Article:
"I am lucky that I still get invited to the party, and I still get asked to do things," she added. "I think it's pretty great that I have the longevity to find different ways to still be involved, and I'm very thankful for that."

Career highlights
In her decades of experience, Starr has achieved a number of accomplishments. She brought home numerous drag awards, including Miss Gay Washington and Miss Gay Filipino. She was the first Miss Neighbours and the first Queen of the Seattle Queen Crawl, among others.

More recently, Starr fondly recalled her role at the 2019 Pride parade at Westlake Center. At the 45th and 50th Stonewall anniversaries, she co-hosted the main stage.

Current work
Starr learned from queens of the 1980s and 1990s and picked up skills like "how to MC and how to read a room and when to crack a joke and timing." She uses those abilities today in fundraising, writing, hosting events, public speaking, and working virtually.

She has raised money for causes like HIV/AIDS, gender equality, marriage equality, and more, saying, "I don't think a lot of people realize the power of a drag queen." She also does other fundraisers, corporate events, and more. "I really like to challenge myself to go to places where you wouldn't expect, you know, a drag queen, show girl, a transgender activist to go," she said.

Starr also serves as the dean of the College of Former Emperors and Empresses, a community ambassador for Pride Asia Seattle, a member of the board of directors for the Imperial Sovereign Court of Seattle, and a Washington Drag Ambassador for Drag Out the Vote (to encourage voter registration).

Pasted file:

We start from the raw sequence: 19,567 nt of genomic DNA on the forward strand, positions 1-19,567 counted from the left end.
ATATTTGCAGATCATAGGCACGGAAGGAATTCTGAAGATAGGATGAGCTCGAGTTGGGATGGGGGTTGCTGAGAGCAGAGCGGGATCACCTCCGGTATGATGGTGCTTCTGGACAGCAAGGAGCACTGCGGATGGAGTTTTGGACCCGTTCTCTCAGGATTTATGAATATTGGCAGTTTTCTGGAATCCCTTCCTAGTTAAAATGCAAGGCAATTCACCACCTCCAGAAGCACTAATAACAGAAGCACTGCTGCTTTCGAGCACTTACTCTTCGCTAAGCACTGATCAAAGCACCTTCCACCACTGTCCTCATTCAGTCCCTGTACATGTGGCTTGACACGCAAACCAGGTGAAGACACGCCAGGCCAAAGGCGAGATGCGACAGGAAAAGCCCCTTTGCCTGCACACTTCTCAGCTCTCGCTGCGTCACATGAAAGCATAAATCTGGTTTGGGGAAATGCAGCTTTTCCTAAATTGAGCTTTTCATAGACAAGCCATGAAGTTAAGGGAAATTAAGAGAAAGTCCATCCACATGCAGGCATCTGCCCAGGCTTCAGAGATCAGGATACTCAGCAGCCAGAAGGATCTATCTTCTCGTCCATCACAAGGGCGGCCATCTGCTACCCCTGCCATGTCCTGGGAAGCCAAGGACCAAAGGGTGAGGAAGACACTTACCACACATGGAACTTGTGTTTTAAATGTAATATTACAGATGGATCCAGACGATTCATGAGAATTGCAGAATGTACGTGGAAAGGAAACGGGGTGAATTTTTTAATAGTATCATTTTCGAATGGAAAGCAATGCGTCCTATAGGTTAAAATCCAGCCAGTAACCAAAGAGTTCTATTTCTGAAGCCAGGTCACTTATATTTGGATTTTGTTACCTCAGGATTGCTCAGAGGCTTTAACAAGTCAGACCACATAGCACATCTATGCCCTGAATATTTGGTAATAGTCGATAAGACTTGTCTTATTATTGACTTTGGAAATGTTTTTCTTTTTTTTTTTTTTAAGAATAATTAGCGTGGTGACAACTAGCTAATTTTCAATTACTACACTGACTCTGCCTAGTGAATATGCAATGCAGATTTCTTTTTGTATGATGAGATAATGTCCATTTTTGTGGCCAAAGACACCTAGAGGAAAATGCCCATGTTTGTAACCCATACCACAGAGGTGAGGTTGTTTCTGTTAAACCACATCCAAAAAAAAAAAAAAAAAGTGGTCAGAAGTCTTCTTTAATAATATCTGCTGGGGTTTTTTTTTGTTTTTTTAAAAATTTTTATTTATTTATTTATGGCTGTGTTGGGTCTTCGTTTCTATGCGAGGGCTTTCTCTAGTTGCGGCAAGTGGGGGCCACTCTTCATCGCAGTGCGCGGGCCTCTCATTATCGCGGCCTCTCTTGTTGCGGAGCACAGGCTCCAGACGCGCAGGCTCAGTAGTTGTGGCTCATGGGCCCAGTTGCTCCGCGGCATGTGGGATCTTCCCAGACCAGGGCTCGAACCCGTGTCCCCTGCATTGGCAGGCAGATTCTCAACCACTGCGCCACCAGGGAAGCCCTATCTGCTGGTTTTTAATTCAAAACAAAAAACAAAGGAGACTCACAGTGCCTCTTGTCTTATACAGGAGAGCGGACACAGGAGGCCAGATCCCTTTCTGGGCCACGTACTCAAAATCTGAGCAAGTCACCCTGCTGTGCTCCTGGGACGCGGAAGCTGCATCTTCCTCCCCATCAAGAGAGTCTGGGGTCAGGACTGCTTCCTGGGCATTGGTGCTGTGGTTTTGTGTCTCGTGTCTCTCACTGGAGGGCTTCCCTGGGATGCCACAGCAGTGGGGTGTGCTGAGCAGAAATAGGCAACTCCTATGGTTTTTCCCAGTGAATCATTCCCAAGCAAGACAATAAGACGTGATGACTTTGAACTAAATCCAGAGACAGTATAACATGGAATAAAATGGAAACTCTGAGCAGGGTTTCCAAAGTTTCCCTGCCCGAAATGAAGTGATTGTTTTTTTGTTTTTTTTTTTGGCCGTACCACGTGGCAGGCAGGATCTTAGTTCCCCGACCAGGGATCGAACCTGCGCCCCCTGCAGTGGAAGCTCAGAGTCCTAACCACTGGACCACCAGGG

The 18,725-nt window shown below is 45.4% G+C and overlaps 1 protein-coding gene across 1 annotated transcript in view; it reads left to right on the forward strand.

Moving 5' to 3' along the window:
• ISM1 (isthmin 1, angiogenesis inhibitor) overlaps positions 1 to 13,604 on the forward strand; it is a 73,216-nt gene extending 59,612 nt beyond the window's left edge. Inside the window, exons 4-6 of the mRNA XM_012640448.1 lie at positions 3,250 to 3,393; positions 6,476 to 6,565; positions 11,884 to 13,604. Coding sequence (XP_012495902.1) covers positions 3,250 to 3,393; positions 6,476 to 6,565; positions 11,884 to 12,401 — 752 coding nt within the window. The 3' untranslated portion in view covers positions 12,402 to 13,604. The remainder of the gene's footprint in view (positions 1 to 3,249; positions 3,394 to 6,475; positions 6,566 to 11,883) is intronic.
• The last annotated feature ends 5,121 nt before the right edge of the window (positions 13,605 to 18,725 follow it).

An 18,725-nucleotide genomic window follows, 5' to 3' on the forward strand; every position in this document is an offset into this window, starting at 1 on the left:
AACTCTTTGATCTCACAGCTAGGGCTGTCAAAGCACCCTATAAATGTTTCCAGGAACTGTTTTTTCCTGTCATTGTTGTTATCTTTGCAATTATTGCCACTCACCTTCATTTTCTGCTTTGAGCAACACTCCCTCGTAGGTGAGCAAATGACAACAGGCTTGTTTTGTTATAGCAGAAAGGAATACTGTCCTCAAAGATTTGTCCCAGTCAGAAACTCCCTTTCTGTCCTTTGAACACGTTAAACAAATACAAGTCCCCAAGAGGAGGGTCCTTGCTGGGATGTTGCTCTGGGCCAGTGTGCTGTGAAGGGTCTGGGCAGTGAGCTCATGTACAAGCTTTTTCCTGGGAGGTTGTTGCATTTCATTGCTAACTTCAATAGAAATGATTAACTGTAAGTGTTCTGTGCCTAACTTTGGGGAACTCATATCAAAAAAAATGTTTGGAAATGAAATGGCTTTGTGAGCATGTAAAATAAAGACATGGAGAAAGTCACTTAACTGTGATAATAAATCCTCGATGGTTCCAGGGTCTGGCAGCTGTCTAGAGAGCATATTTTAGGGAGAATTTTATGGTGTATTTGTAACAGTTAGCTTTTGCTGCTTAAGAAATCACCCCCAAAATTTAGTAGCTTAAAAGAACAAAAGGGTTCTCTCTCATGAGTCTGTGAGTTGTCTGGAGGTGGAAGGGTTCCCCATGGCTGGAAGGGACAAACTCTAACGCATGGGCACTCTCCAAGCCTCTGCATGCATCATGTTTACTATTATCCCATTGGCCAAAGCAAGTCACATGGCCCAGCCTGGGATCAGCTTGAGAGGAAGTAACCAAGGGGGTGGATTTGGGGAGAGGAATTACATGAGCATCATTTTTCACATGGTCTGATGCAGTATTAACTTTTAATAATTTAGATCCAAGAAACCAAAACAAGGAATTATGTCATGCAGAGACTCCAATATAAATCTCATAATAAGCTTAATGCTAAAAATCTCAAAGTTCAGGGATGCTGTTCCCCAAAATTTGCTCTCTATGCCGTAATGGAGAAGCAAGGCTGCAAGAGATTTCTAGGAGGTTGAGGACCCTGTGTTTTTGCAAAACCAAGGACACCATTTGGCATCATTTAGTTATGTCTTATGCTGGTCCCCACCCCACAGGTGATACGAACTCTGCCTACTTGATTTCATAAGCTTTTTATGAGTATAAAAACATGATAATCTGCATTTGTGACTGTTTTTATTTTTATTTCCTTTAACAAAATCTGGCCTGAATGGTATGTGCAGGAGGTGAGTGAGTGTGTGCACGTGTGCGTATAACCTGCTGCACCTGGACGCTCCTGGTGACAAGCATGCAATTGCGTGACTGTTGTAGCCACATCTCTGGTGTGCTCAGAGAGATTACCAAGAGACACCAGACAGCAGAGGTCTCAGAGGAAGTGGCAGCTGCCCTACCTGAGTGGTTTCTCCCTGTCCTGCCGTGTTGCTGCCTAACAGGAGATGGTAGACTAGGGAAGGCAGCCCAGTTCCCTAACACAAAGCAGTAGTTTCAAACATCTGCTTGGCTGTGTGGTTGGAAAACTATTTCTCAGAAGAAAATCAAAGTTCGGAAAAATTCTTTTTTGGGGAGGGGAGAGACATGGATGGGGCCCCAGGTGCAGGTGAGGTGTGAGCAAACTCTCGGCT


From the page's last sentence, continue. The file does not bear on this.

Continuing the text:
Meanwhile, Starr manages a Bellevue luxury retail store. She is celebrating ten years there and is also the company's first openly Transgender employee.

About working with a majority of millennials as a Transgender woman, she said, "We did in the '90s and 2000s is what the generations after us hopefully will benefit from, and I can't wait to see what they do."

Starr also works with GLSEN, an organization that supports LGBTQIA+ students. She was introduced to GLSEN by George Bakan, the late SGN publisher. She said, "[George] came to me over 10 years ago and said, 'This organization needs help, and I think you would be a great fit for them.' So off and on, I've been doing fundraisers for them."

She has also been a part of statewide student conferences with GLSEN. This led her to muse on the topic: "To be able to see kids and students, but most importantly their family and their educators, support them... I mean, I just wonder what my life would have been like had I come out first in my gay years, and now transgender, how different and rich my life would have been had I been afforded these opportunities and this acceptance."

On the weekend of September 4-5, Gaysha Starr will be a host at Capitol Hill PrideFest. On September 10, she will speak on a PrideFest panel with Aleksa Manila and Big Freedia about Transgender and POC activism. Connect with Gaysha Starr on Facebook or Instagram to keep up with her work.